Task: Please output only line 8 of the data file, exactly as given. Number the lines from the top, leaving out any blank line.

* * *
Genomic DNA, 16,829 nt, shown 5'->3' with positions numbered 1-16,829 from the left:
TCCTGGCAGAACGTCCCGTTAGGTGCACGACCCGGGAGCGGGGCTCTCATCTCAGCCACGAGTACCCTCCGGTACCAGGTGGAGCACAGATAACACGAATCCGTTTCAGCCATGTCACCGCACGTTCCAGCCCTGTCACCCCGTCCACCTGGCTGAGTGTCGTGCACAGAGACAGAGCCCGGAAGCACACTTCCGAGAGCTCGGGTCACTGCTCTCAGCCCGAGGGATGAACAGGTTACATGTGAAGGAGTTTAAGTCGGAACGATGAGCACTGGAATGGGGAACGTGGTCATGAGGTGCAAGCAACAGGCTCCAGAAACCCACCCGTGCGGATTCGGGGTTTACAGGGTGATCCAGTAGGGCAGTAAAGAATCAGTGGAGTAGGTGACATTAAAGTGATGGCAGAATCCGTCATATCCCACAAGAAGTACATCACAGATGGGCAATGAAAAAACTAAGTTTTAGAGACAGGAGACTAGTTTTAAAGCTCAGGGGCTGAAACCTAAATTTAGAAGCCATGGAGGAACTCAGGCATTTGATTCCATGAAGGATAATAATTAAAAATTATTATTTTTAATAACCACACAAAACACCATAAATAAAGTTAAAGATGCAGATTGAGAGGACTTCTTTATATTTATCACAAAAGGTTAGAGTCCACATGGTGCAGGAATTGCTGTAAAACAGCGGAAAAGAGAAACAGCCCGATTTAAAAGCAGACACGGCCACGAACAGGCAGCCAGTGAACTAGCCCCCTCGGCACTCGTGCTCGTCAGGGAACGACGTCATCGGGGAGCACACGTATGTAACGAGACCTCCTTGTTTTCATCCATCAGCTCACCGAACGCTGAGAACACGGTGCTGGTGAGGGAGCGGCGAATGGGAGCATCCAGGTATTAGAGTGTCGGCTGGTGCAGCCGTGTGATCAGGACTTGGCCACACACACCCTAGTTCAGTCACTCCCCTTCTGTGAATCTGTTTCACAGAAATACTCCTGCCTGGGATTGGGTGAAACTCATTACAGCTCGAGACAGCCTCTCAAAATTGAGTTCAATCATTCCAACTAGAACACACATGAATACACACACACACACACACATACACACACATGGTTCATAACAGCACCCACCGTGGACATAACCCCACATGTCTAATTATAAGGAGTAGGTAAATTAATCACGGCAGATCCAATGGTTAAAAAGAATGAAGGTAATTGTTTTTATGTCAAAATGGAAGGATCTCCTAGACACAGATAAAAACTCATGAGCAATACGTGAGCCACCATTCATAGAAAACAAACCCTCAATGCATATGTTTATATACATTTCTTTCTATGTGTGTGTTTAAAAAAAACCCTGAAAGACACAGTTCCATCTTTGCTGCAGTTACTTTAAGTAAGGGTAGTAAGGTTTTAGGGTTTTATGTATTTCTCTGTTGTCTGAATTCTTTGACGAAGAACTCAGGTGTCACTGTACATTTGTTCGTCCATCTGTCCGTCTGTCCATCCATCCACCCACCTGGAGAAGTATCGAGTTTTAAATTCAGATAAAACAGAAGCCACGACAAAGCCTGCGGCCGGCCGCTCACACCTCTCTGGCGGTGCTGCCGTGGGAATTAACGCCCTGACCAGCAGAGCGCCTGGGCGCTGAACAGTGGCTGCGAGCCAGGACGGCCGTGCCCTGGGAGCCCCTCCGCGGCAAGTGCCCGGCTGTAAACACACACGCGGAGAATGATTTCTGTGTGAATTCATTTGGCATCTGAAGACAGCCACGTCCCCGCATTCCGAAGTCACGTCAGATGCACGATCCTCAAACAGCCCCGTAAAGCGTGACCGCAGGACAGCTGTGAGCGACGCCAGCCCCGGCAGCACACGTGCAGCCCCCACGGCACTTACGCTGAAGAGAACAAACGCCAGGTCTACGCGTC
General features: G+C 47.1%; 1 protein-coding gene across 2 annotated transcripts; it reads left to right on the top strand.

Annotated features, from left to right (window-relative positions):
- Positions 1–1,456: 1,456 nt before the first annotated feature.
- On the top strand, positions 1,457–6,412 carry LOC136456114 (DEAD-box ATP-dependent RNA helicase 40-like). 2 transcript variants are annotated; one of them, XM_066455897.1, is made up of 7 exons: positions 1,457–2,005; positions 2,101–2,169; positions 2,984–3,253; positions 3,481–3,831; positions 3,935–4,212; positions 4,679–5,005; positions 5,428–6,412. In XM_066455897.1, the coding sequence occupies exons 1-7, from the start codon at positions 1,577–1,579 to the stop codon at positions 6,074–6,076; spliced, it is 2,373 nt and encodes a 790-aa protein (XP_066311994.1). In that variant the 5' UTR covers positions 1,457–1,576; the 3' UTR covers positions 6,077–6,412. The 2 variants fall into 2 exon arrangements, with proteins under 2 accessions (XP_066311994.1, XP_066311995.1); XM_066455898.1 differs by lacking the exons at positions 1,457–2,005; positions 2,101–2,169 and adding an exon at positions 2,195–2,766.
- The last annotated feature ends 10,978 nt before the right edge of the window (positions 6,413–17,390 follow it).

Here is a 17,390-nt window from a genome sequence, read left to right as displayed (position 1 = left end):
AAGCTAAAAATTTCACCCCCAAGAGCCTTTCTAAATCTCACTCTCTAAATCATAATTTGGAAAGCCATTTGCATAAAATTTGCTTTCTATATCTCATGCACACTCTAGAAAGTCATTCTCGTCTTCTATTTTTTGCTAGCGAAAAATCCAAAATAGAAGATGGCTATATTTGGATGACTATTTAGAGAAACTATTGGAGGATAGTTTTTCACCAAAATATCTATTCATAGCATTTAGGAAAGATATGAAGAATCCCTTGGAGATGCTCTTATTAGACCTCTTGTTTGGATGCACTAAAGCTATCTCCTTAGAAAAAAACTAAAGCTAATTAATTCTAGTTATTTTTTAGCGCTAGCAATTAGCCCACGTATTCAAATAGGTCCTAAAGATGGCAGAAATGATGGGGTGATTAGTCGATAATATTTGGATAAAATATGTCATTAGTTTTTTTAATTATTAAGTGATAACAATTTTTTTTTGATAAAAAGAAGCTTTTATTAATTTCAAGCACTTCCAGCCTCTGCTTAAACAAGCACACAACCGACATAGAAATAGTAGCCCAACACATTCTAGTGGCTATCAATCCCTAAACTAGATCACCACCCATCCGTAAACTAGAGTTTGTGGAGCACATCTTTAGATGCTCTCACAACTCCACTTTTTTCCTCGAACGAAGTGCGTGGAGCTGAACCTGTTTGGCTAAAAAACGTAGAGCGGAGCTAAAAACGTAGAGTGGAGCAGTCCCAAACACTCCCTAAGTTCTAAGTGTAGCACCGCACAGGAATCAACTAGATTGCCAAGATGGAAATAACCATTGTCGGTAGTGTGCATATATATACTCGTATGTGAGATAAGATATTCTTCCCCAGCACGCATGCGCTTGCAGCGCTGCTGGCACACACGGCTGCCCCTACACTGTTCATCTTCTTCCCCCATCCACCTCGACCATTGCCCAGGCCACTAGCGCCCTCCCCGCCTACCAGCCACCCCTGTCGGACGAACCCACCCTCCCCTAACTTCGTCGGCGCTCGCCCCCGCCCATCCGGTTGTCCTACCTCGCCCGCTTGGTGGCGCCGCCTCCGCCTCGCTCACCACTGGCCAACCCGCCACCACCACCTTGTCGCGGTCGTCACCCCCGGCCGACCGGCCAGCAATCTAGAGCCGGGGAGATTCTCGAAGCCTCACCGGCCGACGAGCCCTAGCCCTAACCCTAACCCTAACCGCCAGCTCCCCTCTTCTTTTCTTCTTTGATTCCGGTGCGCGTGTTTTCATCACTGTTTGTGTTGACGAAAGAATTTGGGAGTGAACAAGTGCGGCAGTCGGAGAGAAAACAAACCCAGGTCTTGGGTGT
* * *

Here is a 17,390-nt window from a genome sequence, read left to right as displayed (position 1 = left end):